Monday, January 11, 2010

McGwire's Confession Shockingly Doesn't Resonate With Everyone

This happens whenever someone confesses to something they never should have done, whether it's someone putting sandpaper on a baseball, cheating on a wife, driving drunk, or taking steroids.

They apologize, and we -- media, fans, relatively disinterested observers -- pick the apology apart and judge whether or not it's sincere.

It's just how we operate in society now, and it shouldn't be a total shock when we do it.

The latest is former baseball superstar Mark McGwire, hired recently to take over as hitting coach for the St. Louis Cardinals. Five years ago, McGwire feebly appeared before Congress, refusing to address allegations that he used steroids during his playing career. Of course, everyone took this as an unspoken admission that he had used steroids, and his silence only further convicted him in the court of public opinion.

Monday, McGwire finally came clean. He admitted what we all either knew and talked openly about, or knew and chose not to believe.

"From 1993 to 1996, I was a walking M.A.S.H. unit," he said. "My body was beat up. When I was approached about steroids and HGH, I just wanted to feel normal again. I took such a low dose. I never went over 250 pounds. I didn't want to look like Lou Ferrigno. I didn't abuse it. I just couldn't get over the [injury] hump. "There was always a roadblock. When I got hurt in 1996, I told my father that I was going to retire. In 1997, '98, '99, I did [androstenedione] and my body felt great. But after the All-Star break [in 2000], I broke down and tried more steroids. I really regret it."

McGwire insists -- both in conversations with ESPN's Tim Kurkjian and MLB Network's Bob Costas -- that his use did not enhance his performance.

This is poppycock. We all know it, and it doesn't help McGwire's story to bang that drum. However, a society that thrives on second chances wants people to apologize for their misgivings, only so we can skewer them for not saying the right things at the right times.

Yes, McGwire blew it in front of Congress, and yes, he's full of it when he says the steroids didn't help his performance. However, as Rob Neyer (a guest many, many times on the old radio show) notes, there's a lot of self-righteousness going on here.

I've always been right down the middle when it comes to McGwire's Hall of Fame candidacy. His first few years on the ballot, my suggestion was that we wait for a while. This time around, I came around; we've seen enough names to know that within McGwire's professional culture, steroids and Human Growth Hormone were merely tools of the trade, little different from protein shakes and whirlpools and Nautilus machines. You may, if you like, continue to summon from your wellspring of self-righteousness the energy to condemn McGwire for doing what so many of his peers were doing, all in the interest of earning a good living and fulfilling his widely considered destiny. As for me, I've run dry. It's not at all clear that McGwire will someday be elected to the Hall of Fame. On the other hand, it's fairly clear that the Hall of Fame will not be much of a Hall of Fame if, 20 years from now, many of the best players of the 1990s have been left out. It's fairly clear that someone will eventually realize that the players of the 1990s were a product of their times. And once someone realizes Barry Bonds and Roger Clemens belong in the Hall of Fame, it won't be easy to maintain the position that Mark McGwire does not belong.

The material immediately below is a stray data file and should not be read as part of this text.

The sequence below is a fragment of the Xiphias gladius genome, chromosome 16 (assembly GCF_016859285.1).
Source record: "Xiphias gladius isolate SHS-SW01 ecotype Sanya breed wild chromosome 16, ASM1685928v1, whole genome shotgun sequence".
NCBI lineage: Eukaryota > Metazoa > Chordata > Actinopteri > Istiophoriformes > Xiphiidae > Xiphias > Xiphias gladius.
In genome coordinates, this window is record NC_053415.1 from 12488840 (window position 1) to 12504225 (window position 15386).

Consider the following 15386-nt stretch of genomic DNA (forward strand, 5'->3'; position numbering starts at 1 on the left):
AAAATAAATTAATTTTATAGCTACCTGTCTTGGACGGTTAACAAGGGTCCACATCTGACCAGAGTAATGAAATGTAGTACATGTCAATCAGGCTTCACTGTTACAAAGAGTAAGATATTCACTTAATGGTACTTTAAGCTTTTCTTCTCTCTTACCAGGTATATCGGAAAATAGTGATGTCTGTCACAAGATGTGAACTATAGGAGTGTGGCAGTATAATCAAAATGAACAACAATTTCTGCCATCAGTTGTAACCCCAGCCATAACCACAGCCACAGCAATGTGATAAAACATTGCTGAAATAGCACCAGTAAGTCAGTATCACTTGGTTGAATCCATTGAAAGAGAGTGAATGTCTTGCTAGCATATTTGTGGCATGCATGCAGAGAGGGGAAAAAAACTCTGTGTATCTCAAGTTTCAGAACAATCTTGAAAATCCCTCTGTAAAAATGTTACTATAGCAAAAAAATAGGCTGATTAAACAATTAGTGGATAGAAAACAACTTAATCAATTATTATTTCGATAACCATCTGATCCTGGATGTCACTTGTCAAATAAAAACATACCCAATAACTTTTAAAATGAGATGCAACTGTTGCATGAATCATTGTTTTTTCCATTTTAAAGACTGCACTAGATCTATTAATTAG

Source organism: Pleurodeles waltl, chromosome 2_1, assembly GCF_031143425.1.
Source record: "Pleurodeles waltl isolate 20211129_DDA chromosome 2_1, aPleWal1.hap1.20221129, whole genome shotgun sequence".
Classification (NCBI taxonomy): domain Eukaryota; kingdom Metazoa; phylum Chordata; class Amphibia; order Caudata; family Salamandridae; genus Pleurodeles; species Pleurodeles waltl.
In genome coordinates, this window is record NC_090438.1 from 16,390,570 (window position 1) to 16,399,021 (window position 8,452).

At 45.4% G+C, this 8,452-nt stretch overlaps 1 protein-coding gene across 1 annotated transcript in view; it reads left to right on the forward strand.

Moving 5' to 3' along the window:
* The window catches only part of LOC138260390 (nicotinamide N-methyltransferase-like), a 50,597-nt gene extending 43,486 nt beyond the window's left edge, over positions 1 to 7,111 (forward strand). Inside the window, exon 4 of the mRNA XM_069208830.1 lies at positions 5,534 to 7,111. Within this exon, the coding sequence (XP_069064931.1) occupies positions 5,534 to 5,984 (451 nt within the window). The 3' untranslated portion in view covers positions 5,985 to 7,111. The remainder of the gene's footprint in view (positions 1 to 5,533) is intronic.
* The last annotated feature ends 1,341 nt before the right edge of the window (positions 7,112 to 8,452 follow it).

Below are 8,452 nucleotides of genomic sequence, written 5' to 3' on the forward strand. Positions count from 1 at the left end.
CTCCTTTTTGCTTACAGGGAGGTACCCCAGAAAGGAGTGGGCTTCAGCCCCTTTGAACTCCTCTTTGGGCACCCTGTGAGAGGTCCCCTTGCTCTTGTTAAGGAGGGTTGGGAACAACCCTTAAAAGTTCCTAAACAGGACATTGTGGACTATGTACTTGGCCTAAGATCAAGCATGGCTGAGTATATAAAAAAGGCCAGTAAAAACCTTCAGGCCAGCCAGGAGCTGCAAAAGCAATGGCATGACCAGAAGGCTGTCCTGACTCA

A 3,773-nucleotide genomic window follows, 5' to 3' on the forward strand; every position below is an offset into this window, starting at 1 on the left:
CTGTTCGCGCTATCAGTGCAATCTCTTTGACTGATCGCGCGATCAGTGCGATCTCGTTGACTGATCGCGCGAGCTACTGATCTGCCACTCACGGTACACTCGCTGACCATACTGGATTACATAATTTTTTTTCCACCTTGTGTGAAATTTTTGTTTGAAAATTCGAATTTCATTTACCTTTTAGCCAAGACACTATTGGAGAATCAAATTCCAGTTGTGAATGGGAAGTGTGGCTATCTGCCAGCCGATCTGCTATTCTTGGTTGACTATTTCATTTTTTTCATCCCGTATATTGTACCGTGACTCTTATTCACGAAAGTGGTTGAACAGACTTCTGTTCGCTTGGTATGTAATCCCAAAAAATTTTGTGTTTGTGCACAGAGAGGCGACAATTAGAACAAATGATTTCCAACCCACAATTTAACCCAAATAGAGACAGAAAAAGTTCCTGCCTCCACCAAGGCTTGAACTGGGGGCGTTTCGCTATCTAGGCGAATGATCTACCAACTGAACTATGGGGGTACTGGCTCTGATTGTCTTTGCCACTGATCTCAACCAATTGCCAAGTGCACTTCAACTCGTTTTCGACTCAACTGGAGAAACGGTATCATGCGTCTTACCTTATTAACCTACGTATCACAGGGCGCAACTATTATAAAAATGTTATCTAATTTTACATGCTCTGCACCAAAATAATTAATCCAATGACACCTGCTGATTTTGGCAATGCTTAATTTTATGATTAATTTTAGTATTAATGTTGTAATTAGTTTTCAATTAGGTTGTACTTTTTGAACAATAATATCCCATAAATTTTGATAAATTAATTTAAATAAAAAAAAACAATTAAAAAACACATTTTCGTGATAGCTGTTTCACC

Yes, it was wrong for McGwire to do what he did. No, he should not skate unscathed into the Hall of Fame.

However, he has stepped up and apologized for what he did. There is no real benefit to be had from further dragging him through the mud or torturing him over the past.

Tom Haudricourt, a writer I respect immensely, vehemently disagrees with this take.

McGwire said he wasn't doing this to curry more favor in Hall of Fame voting, which might be true. But I highly doubt that he'll get the 75% votes necessary for election after admitting he cheated. He got only 23.7% this year. I haven't voted for him because he wouldn't come forward and say anything, but now that he did and admitted he cheated, I probably still won't vote for him. I certainly don't like this line of thinking that it didn't help his performance.

You might not like it, Tom, but you just pretty much admitted that you have no intention of voting for McGwire, no matter what his numbers are, how they stack up against his peers, or what he says and does about this issue.

It strikes me as a very closed-minded stance to have when you hold something as significant as a Hall of Fame vote.

On the flip side, it's high time McGwire used his past fame to help make a difference on this issue. With the new gig in St. Louis, he should have some opportunities to turn this into a positive.

In the meantime, you better stay off the high horse, because I doubt you're prepared for the next name to be added to the "Took Steroids in the 1990s" list.

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